Cold Spring Harbor Laboratory  
Contact Us | Faculty & Staff Directory

History of Center

robertson


In 1973, Charles Sammis Robertson, who lived in Lloyd Harbor, about 5 miles from Cold Spring Harbor Laboratory, approached Jim Watson, then director of the Laboratory, with a most generous proposal. Robertson offered a gift of almost $8 million to be used as an endowment for research - an act of philanthropy that Watson described as "...one of the most important events in the Lab's history." The Robertson Research Fund continues to be the most important endowment at the Laboratory. Robertson's wife, Marie Hoffman Robertson, had died in 1972, and, in 1975, Robertson established the Marie H. Robertson Memorial Fund for Neuroscience, presaging the key role neuroscience research has come to play at the Laboratory.

Then, in 1976, Robertson gave their estate on Banbury Lane, together with an endowment for its upkeep, for use as a conference center. The gift included their elegant house, now called Robertson House, and the large, seven-car garage that was converted into the Conference Center. The Center includes offices, library, and the Conference Room, acknowledged internationally to be a superb venue for small discussion meetings. Robertson House is used to accommodate 13 meetings participants and also provides the dining facilities and a place for informal discussions over cocktails. Accommodations for a further 23 participants is provided in Sammis Hall (opened in 1981) and the Meier House (purchased in 1997).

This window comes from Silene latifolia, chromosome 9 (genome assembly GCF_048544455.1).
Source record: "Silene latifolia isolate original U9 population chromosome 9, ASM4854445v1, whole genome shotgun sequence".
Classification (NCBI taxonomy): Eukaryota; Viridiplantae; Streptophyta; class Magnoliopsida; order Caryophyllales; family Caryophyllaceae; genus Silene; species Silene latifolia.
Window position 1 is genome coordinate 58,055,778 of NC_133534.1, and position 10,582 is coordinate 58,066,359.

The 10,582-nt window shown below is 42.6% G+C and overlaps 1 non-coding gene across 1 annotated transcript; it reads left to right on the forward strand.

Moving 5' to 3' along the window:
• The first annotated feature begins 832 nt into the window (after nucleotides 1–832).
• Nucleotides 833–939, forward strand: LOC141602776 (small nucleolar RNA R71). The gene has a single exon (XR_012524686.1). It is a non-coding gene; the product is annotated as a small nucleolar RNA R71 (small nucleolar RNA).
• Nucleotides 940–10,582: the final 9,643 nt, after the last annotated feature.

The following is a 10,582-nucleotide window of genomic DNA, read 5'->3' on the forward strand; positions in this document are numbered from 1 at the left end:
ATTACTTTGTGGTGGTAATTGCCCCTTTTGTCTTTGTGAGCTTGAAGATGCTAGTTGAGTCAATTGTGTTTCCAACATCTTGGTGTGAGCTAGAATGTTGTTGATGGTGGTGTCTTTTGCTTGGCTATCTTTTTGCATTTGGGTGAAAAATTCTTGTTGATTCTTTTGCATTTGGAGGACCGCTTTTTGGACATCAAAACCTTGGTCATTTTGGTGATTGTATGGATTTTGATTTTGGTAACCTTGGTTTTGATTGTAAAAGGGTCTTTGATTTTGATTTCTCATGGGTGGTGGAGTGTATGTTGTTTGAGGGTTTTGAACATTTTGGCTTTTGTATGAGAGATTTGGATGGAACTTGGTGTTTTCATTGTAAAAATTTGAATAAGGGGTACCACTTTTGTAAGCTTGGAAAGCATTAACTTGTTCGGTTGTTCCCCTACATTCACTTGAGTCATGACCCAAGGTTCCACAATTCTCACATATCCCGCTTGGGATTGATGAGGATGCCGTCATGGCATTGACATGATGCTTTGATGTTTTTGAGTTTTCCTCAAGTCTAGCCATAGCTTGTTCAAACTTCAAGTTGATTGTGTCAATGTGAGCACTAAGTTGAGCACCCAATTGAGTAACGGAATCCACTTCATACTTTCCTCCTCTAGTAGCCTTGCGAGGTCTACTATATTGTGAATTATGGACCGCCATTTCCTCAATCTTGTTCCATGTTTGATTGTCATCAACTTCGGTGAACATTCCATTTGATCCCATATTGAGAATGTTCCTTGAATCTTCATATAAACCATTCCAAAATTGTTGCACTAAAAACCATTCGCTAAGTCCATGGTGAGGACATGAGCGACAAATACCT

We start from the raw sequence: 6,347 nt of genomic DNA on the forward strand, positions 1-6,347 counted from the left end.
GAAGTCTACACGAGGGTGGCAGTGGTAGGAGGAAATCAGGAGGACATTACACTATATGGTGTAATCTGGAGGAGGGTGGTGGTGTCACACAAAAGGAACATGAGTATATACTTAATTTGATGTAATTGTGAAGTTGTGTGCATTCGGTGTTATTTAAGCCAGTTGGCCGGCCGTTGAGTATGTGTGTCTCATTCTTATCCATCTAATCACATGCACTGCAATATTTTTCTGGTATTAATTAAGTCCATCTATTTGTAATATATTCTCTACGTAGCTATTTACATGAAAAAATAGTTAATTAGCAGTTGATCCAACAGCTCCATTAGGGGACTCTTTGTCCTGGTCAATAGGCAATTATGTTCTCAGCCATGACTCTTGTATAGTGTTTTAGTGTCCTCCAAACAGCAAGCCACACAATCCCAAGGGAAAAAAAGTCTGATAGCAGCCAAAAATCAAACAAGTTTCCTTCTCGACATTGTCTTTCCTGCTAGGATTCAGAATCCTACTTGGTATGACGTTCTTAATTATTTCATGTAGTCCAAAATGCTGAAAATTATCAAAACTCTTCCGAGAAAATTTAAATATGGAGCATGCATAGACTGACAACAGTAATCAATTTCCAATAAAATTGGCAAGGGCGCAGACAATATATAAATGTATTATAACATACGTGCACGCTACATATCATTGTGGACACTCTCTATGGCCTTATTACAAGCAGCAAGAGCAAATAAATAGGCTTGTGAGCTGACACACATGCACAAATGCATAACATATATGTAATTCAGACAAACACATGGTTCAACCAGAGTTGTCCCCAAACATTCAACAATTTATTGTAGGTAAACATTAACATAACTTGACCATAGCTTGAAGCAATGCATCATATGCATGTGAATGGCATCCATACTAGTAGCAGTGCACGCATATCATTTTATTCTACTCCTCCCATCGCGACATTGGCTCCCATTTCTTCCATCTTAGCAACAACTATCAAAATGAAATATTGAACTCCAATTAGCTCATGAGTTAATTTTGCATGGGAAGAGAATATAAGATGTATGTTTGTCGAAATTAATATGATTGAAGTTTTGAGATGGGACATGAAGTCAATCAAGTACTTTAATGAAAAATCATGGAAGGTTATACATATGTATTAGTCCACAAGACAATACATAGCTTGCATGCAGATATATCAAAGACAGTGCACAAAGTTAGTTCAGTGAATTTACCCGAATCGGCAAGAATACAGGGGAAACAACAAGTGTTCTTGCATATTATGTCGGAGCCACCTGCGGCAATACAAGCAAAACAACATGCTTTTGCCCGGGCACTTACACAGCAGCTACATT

The Center was opened on Sunday, June 14, 1977, by Francis Crick who gave a talk on How Scientists Work, and the first meeting was held here in May, 1978. By 2003, the silver anniversary of the Center, over 11,000 scientists (including 41 Nobel laureates) had attended over 380 meetings at the Center.

Pictures of the Banbury Center estate will be found here.

building